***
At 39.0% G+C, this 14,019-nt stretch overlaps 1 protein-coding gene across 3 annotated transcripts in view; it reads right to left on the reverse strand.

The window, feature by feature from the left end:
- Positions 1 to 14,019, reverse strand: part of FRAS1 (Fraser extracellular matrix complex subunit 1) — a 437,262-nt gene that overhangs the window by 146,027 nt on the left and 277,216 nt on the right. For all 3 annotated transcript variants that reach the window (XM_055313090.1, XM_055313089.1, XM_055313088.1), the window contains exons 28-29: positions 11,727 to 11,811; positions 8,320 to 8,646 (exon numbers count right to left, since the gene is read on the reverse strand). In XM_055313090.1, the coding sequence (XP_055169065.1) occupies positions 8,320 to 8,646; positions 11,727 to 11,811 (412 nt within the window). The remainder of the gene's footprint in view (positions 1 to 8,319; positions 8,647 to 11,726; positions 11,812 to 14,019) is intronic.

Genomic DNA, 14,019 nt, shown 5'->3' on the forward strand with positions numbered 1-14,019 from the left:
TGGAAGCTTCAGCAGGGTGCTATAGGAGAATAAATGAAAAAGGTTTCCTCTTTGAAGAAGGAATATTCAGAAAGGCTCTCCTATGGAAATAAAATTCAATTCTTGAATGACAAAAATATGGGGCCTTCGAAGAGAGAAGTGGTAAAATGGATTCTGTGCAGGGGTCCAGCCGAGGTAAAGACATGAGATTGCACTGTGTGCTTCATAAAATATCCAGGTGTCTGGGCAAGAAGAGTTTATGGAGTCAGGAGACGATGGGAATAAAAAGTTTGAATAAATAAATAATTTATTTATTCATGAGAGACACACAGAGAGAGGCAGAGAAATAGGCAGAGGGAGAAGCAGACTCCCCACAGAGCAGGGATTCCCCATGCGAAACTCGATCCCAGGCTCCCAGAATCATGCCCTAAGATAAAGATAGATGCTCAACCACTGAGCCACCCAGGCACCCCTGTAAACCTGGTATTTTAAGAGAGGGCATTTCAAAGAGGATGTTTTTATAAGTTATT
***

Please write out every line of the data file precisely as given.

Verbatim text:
At 39.0% G+C, this 14,019-nt stretch overlaps 1 protein-coding gene across 3 annotated transcripts in view; it reads right to left on the reverse strand.

The window, feature by feature from the left end:
- Positions 1 to 14,019, reverse strand: part of FRAS1 (Fraser extracellular matrix complex subunit 1) — a 437,262-nt gene that overhangs the window by 146,027 nt on the left and 277,216 nt on the right. For all 3 annotated transcript variants that reach the window (XM_055313090.1, XM_055313089.1, XM_055313088.1), the window contains exons 28-29: positions 11,727 to 11,811; positions 8,320 to 8,646 (exon numbers count right to left, since the gene is read on the reverse strand). In XM_055313090.1, the coding sequence (XP_055169065.1) occupies positions 8,320 to 8,646; positions 11,727 to 11,811 (412 nt within the window). The remainder of the gene's footprint in view (positions 1 to 8,319; positions 8,647 to 11,726; positions 11,812 to 14,019) is intronic.

Genomic DNA, 14,019 nt, shown 5'->3' on the forward strand with positions numbered 1-14,019 from the left:
TGGAAGCTTCAGCAGGGTGCTATAGGAGAATAAATGAAAAAGGTTTCCTCTTTGAAGAAGGAATATTCAGAAAGGCTCTCCTATGGAAATAAAATTCAATTCTTGAATGACAAAAATATGGGGCCTTCGAAGAGAGAAGTGGTAAAATGGATTCTGTGCAGGGGTCCAGCCGAGGTAAAGACATGAGATTGCACTGTGTGCTTCATAAAATATCCAGGTGTCTGGGCAAGAAGAGTTTATGGAGTCAGGAGACGATGGGAATAAAAAGTTTGAATAAATAAATAATTTATTTATTCATGAGAGACACACAGAGAGAGGCAGAGAAATAGGCAGAGGGAGAAGCAGACTCCCCACAGAGCAGGGATTCCCCATGCGAAACTCGATCCCAGGCTCCCAGAATCATGCCCTAAGATAAAGATAGATGCTCAACCACTGAGCCACCCAGGCACCCCTGTAAACCTGGTATTTTAAGAGAGGGCATTTCAAAGAGGATGTTTTTATAAGTTATT